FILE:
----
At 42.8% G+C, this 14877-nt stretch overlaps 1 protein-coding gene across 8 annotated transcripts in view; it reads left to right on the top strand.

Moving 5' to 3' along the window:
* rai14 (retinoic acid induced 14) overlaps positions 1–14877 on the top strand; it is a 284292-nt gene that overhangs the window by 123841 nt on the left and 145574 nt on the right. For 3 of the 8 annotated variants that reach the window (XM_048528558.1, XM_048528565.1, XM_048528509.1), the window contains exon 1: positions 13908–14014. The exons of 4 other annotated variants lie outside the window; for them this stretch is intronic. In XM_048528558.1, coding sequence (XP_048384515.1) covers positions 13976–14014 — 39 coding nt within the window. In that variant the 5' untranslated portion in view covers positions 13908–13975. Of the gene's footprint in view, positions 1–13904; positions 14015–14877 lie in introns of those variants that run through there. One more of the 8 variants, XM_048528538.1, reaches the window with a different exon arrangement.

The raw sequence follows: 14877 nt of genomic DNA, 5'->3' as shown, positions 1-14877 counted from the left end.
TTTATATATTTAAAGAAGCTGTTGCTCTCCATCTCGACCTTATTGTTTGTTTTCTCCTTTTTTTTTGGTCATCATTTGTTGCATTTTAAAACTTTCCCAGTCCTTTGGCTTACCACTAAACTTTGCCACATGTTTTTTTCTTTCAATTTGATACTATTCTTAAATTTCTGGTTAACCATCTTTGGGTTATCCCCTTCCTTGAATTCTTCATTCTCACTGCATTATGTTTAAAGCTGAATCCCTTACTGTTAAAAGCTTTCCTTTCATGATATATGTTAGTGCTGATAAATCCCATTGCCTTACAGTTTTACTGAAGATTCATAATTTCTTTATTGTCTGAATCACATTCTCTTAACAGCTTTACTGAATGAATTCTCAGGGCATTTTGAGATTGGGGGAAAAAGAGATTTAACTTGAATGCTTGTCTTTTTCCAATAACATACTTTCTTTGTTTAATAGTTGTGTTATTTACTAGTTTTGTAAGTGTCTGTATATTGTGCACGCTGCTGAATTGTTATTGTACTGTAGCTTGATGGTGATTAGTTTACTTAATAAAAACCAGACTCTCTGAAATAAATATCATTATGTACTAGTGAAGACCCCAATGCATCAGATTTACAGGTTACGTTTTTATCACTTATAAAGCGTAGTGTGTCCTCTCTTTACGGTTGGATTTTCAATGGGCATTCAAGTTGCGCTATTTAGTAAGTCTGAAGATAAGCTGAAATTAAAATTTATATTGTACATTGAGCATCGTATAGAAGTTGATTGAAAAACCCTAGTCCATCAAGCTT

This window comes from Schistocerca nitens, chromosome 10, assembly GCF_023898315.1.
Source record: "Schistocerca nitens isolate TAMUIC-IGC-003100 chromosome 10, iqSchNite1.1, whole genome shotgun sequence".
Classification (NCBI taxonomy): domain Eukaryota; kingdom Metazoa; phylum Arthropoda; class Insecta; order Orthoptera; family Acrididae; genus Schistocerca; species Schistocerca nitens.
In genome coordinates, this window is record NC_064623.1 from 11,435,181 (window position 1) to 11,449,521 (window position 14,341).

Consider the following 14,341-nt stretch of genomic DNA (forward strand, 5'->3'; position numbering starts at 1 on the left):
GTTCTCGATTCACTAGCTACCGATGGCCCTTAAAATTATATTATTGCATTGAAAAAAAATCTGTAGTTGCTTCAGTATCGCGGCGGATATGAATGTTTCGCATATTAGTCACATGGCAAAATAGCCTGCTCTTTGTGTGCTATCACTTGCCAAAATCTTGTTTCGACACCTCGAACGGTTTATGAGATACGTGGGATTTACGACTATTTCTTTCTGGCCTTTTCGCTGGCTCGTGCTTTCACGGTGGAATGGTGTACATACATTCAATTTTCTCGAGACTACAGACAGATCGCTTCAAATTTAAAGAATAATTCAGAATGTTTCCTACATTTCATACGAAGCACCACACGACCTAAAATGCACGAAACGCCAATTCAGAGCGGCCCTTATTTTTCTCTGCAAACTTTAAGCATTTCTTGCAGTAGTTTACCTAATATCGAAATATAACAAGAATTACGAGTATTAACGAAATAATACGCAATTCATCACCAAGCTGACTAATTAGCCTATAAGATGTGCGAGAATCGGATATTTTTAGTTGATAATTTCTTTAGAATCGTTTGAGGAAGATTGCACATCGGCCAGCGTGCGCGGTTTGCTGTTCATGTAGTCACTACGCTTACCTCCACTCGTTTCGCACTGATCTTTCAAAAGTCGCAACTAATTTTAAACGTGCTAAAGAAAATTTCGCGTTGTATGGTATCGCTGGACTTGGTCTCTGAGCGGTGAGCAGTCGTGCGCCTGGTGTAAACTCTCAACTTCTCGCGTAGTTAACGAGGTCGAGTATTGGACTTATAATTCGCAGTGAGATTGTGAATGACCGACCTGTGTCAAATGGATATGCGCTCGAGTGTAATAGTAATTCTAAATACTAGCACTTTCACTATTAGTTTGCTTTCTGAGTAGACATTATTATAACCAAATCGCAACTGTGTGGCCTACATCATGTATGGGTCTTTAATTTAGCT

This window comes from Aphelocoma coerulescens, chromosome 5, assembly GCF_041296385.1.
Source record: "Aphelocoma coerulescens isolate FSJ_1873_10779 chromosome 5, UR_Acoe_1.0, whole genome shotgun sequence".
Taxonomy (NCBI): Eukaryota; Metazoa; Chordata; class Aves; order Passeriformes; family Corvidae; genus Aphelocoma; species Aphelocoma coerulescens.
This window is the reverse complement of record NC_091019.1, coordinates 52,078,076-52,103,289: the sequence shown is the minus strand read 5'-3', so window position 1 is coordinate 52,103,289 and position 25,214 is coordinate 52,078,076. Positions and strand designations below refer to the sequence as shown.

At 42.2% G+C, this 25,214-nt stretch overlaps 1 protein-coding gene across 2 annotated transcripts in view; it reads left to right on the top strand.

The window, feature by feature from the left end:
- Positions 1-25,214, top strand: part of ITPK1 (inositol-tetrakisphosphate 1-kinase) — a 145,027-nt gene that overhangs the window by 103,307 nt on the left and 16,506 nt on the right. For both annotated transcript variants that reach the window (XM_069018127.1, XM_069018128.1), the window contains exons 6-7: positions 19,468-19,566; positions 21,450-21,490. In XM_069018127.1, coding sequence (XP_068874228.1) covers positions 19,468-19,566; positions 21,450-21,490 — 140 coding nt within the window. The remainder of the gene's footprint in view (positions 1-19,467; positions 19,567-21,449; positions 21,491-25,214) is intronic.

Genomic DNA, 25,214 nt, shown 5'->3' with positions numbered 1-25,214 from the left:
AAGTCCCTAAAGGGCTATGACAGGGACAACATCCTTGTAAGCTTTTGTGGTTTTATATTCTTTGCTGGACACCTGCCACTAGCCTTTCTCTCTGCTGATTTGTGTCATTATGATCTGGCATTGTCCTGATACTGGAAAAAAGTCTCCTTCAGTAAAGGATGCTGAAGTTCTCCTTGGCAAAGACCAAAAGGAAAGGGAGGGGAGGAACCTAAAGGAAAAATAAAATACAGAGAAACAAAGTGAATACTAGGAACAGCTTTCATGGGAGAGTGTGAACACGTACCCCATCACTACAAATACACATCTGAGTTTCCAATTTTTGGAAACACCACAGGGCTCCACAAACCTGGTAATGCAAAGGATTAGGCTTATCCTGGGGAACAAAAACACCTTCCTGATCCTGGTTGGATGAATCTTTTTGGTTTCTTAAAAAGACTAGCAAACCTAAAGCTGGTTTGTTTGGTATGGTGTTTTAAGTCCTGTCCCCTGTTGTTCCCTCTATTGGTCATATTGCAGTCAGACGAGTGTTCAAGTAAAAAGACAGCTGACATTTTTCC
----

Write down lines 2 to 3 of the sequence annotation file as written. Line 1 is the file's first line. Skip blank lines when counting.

Moving 5' to 3' along the window:
* rai14 (retinoic acid induced 14) overlaps positions 1–14877 on the top strand; it is a 284292-nt gene that overhangs the window by 123841 nt on the left and 145574 nt on the right. For 3 of the 8 annotated variants that reach the window (XM_048528558.1, XM_048528565.1, XM_048528509.1), the window contains exon 1: positions 13908–14014. The exons of 4 other annotated variants lie outside the window; for them this stretch is intronic. In XM_048528558.1, coding sequence (XP_048384515.1) covers positions 13976–14014 — 39 coding nt within the window. In that variant the 5' untranslated portion in view covers positions 13908–13975. Of the gene's footprint in view, positions 1–13904; positions 14015–14877 lie in introns of those variants that run through there. One more of the 8 variants, XM_048528538.1, reaches the window with a different exon arrangement.